Online gaming technology provider Playtech turned in its Q3 report card on Wednesday. Compared to the same period last year, casino revenues were up 34% to €28.9m and bingo was up 24% to €3.8m, while poker fell 2% to €5.6m (although this was 13% higher than Q2 2011). Videobet revenues contributed €2.2m and the services division kicked in €19.5m. Overall revenues were €61.5m, up sharply from 2010’s €32.5m. Despite the revenue rise, Panmure Gordon analysts maintained its ‘hold’ recommendation on Playtech’s stock, citing ‘uncertainty’ in the group’s proposed joint ventures.
Profits from Playtech’s 29% stake in William Hill Online (WHO) fell 2% in Q3 to €8.6m (down 3% from Q2 2011). The three-year-old JV with William Hill was recently the subject of a lengthy examination by the Financial Times’ Roger Blitz. Blitz recounted the JV’s rocky year, which included Hills slapping an injunction on Playtech to prevent it from selling off its share in WHO. Playtech allegedly retaliated by scuppering Hills’ plan to buy mobile specialists Probability. Then, of course, there was the Israeli Insurrection™. All of which likely contributed to Hills’ honcho Ralph Topping‘s decision to take the dispute public via his personal blog, in which the CEO/comedian suggested that even talking to Playtech execs was fraught with peril.
“Had a real chuckle on the phone with an exec at another organisation that has Playtech as a supplier. He was pointing out how unlucky Mor Weizer, Playtech’s young CEO, seems to be with technology. He always seems to have just had BlackBerry problems and laptop malfunctions when you call him or email him and he fails to respond by return. The current period of Trappist-like silence from Mor with me is nearly a week! It’s easier trying to get through to Lord Lucan is what we agreed. For a CEO at a tech company, Mor seems to be really jinxed by personal tech. He should definitely sack his procurement person – they are letting him and his organisation down badly.”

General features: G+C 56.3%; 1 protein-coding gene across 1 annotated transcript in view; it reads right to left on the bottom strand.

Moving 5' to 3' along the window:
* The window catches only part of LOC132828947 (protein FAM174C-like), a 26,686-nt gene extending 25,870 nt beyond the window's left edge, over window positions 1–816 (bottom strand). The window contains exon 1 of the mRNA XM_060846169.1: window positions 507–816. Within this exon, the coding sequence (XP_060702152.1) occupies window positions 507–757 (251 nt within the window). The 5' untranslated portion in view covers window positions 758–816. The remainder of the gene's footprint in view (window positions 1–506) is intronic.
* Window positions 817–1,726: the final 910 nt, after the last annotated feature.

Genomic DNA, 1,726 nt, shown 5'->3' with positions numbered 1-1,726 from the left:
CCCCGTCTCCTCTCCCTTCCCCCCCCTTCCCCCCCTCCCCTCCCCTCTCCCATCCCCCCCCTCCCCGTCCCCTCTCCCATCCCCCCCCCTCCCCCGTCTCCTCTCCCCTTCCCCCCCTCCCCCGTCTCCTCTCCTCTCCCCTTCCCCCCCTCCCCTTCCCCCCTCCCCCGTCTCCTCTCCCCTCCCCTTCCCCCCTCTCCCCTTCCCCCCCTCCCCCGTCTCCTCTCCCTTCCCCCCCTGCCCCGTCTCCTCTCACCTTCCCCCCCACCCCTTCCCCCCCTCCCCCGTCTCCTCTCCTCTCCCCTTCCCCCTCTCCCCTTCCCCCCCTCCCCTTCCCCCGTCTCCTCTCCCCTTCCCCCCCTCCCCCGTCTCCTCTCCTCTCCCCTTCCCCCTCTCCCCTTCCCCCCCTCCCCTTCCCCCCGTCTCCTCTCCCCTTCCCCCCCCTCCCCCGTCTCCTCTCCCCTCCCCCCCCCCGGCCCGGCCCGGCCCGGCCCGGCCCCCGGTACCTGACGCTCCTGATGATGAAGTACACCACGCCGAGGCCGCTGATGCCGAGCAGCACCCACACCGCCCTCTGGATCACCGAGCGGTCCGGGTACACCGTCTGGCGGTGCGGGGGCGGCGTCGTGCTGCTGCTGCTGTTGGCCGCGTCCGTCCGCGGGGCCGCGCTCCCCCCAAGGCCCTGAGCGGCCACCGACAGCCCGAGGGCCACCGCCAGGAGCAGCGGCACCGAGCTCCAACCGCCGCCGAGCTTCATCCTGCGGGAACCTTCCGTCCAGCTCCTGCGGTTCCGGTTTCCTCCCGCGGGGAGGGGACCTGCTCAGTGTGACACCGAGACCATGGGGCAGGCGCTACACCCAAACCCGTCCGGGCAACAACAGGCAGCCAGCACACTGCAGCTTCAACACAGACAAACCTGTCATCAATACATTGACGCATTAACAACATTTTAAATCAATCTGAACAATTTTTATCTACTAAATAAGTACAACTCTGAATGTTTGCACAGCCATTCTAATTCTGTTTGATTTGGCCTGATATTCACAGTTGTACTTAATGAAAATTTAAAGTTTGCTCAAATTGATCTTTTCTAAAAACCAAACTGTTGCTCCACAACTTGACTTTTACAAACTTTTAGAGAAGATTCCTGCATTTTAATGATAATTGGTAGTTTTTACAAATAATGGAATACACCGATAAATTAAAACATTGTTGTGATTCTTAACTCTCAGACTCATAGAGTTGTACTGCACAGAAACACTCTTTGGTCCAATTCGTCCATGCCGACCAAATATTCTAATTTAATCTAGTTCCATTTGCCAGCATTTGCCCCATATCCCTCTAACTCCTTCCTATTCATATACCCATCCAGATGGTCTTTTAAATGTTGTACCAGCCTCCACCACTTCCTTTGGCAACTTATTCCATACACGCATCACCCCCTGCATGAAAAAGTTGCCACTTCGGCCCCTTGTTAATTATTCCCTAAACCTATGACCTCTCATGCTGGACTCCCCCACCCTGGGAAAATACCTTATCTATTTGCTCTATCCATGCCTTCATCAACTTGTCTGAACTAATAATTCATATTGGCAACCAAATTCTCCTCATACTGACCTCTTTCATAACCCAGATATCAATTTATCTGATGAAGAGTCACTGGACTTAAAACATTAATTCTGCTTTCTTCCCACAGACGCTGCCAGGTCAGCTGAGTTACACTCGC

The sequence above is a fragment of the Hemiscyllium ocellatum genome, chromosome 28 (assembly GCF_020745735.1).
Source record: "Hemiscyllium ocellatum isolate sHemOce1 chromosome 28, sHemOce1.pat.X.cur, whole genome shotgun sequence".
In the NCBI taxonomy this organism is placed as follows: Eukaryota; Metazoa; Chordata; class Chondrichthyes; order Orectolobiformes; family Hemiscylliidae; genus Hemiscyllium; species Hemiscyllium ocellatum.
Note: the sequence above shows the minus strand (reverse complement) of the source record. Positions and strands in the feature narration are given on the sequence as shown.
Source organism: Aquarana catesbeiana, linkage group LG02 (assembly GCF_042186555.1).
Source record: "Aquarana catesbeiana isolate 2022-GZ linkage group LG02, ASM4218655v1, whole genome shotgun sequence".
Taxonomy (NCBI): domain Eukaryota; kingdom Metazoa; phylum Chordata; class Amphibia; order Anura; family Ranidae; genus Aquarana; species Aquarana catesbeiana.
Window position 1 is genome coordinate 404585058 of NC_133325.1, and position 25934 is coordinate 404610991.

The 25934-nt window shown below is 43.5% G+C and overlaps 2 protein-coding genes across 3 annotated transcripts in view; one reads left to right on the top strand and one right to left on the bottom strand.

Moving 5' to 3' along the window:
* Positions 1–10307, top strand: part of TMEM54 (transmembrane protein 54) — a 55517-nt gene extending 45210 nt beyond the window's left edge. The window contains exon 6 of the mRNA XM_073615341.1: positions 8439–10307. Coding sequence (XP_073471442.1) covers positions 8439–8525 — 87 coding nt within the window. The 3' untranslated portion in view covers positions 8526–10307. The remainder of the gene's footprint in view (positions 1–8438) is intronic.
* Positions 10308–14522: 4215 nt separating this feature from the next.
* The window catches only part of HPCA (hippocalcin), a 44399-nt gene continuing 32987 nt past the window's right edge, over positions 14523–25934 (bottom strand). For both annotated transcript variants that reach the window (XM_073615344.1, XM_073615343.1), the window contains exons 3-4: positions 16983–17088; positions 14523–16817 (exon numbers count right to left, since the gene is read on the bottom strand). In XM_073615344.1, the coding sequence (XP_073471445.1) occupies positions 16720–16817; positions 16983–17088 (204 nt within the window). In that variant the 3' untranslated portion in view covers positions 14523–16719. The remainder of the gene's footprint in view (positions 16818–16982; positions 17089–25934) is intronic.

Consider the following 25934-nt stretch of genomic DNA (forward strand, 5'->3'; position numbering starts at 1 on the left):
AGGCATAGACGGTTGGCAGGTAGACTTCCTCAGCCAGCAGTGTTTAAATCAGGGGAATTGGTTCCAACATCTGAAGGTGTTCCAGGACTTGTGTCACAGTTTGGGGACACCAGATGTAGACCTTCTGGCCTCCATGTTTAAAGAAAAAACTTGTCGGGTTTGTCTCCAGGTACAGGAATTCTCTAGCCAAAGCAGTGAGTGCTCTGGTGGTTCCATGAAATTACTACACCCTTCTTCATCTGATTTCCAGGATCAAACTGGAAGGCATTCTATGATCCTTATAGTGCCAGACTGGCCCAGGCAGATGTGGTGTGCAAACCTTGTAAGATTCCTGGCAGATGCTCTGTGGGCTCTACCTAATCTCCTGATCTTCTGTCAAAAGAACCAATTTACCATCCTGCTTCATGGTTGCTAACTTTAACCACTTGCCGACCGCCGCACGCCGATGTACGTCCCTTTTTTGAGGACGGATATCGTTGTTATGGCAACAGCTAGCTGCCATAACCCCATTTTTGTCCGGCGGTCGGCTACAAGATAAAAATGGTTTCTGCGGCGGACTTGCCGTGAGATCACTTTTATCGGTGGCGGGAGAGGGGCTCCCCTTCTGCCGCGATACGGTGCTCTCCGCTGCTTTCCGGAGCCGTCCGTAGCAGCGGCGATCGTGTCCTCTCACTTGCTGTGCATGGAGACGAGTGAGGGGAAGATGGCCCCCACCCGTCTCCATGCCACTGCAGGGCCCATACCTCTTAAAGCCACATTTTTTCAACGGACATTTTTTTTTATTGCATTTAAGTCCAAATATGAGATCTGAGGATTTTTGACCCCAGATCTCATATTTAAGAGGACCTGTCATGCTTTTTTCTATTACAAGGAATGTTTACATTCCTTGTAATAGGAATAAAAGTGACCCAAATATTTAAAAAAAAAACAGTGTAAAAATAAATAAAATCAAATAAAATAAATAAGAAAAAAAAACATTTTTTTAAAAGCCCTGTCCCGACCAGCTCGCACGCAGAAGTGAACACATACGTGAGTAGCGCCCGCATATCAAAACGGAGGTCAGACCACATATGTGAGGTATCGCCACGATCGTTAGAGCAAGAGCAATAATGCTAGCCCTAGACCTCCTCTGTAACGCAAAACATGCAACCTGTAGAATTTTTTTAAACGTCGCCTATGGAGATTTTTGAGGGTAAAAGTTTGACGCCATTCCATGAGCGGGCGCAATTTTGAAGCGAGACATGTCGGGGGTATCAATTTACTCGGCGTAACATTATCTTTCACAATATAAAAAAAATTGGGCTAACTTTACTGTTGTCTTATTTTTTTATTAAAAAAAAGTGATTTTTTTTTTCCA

“The conversation though gave me an idea for Mor’s Christmas gift!! I’m in New York next weekend and I’ve got to find a Hebrew bookstore that has a hardback copy of The Scarlet Pimpernel. Anyone know of such a bookshop? I’m sure I’ll find one in Tel Aviv if I draw a blank in New York. If I can’t find the book, no worries. I’ll give Mor a pre-paid international phone card as a gift for use when that old BlackBerry problem returns. Mor’s a pen collector as his hobby. Maybe he needs to use snail mail to keep in touch with customers? Anyway, I’ll keep readers posted on the duration of Mor’s silences from time to time and if his tech is getting more reliable.”
Contacted by Blitz for a reaction to Topping’s missive, Weizer declined comment. Insiders suggested Topping’s real beef was with Playtech founder Teddy Sagi (pictured right), who currently holds a 40% stake in the company. Hills is said to be annoyed by its inability to get Playtech to provide it with sufficient data on WHO’s global operations, plus the suggestion that WHO’s Tel Aviv staff remain loyal to Sagi, rather than to the JV that issues their paychecks. Despite being the majority owner of WHO, Hills doesn’t appear to be exerting too much influence over its junior partner.
Suffice it to say, if the relationship between the two companies continues down this road, the likelihood of the JV extending beyond its current commitments is dubious. As an insider told Blitz: “The status quo is the worst-case scenario.” Hills will have options in 2013 and 2015 to buy out Playtech’s 29% stake in WHO, but if Playtech won’t share info, would Hills even know what it would be buying?
With Playtech having assumed back-end dominance in regulated markets across Europe (based, in part, on the success of WHO), grumblings have begun that the company now views its position atop the totem pole as some kind of birthright. As always when the natives get restless, the opportunity arises for some equally talented but less, er, hubristic company to step up and claim market share at Playtech’s expense. Sadly, such a scenario might deprive us of Topping’s future comedy riffs about airline food, but such is the price of progress, we guess.